Begin this project by visiting a local nursery or greenhouse to learn about what kinds of flowers will grow well in your location.  Talk with the employees to find out which plants grow well in shady or sunny spots so you can guide your children to choose flowers that will last.  Consider flowers that provide showy results such as sunflowers or petunias.  Allow each of your children to choose one or two varieties that they like.  Guide your children towards plants that produce many flowers or include several different colors in one pot, such as snapdragons, rose moss or cosmos.

 The next step is to prepare your pot or dirt patch for planting.  Fill the pot with potting soil or rake the dirt patch and remove any weeds or debris.  Mix potting soil into the dirt to provide a better growing environment for your flowers.  Use a trowel to dig a small hole.  Show your children how to place the flower into the hole.  Encourage them wear gardening gloves to protect their hands as they dig holes and plant their own flower choices.  Fill in the hole with potting soil or dirt. Demonstrate to your children how to gently pat the soil down around the root of the flower so it doesn’t tip over.

Finally, water the flowers together.  Use a watering can if your children have planted flowers in pots or a garden hose if the flowers are planted in a dirt patch.

Throughout the summer and into fall, enjoy the colorful flowers together!

Outdoor Classroom

A beautiful spring day is usually motivation enough to get outside and play with your preschooler, but whether you realize it or not, games and activities that are staples of spring — playing catch, jumping rope and pumping on a swing — can help your child develop important physical abilities like hand-eye coordination and gross and fine motor skills.  Grab a few bottles of water, slather on some sunscreen and get ready to try some of these activities with your youngster:

  • Ride a Bike or Trike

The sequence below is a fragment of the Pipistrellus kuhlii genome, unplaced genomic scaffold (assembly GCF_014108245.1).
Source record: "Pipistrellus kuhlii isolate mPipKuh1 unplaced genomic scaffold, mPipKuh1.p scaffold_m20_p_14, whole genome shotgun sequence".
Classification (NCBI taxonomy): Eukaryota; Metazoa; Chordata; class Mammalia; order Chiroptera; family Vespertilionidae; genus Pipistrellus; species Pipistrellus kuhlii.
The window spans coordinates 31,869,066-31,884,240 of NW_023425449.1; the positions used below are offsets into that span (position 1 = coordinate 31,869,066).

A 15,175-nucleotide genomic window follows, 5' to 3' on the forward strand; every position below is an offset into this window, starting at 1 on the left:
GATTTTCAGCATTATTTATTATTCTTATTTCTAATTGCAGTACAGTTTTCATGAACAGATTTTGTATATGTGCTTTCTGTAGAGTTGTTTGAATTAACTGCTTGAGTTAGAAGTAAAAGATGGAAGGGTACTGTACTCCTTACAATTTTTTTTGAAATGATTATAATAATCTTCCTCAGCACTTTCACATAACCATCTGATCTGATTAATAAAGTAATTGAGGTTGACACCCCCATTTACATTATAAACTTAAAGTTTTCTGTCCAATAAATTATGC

Riding a bike, whether it’s a tricycle or a “big kid” bicycle with or without training wheels is a great way to help your little one develop his gross motor skills and eye hand coordination. Plus, it’s a fun family activity that gets you all moving.

  • Play Catch

Playing with a ball offers all sorts of opportunities for kids to utilize different skill sets, whether she throws, catches or kicks.  For the most part, children don’t master catching and throwing until they’re five but in any case, it’s fun to practice.  Use balls of different sizes and take turns throwing and catching.  Start off close together and gradually move further apart.

  • Blow Bubbles

Seems simple enough, but blowing bubbles is actually a tricky skill for preschoolers to master.  Their lips have to be in just the right position and they have to blow the correct way in order to form bubbles.  Most children aren’t able to do this proficiently until about age 3. Handling the wand and the bottle can also get frustrating for little ones — both can get slippery and can spill easily, so start off easy.  Offer a variety of homemade wands (fly swatters, berry baskets and pipe cleaners all work well) and show your child how to dip the wand and wave it to make bubbles.

  • Make the Outdoors Your Canvas

Art takes on a greater magnitude outside.  With sidewalk chalk and paint, help your child to create hopscotch boards, race tracks, a storefront and more.  Practice tracing one another and then draw faces and clothing on the empty forms.  Got an old easel in the garage? Bring it outside for an al fresco art show.

Outdoor Classroom


Spring is here (in most states!) and it will be summer before you know it.  The warm sunshine and soft breezes are beckoning the entire family to venture outside.  Here is a list of 20 quick, simple and fun outdoor activities to get your kids outside without breaking the bank.  Because outdoor adventures with children never have to be elaborate, browse this list and be prepared to have fun!

  1. Go on a bug hunt.
  2. Melt some crayons in the sun.
  3. Play in the sandbox.
  4. Investigate your yard or neighboring park with a magnifying glass.
  5. Paint some rocks with water colors.
  6. Wash the paint away with the hose.
  7. Ride a bike, trike or scooter around the block.
  8. Set up a backyard car wash with sponges, water and trikes.
  9. Wash a real car.
  10. Dig in the dirt with scoops and shovels.
  11. Jump in puddles.
  12. Paint with a fly swatter.
  13. Take a dog for a walk.
  14. Color on the driveway with sidewalk chalk.
  15. Make stepping stones for your garden.
  16. Take some books outside and read under a tree.
  17. Stack and balance rocks.
  18. Find shapes in the clouds.
  19. Make mud pies.
  20. Have an ice cream taste test.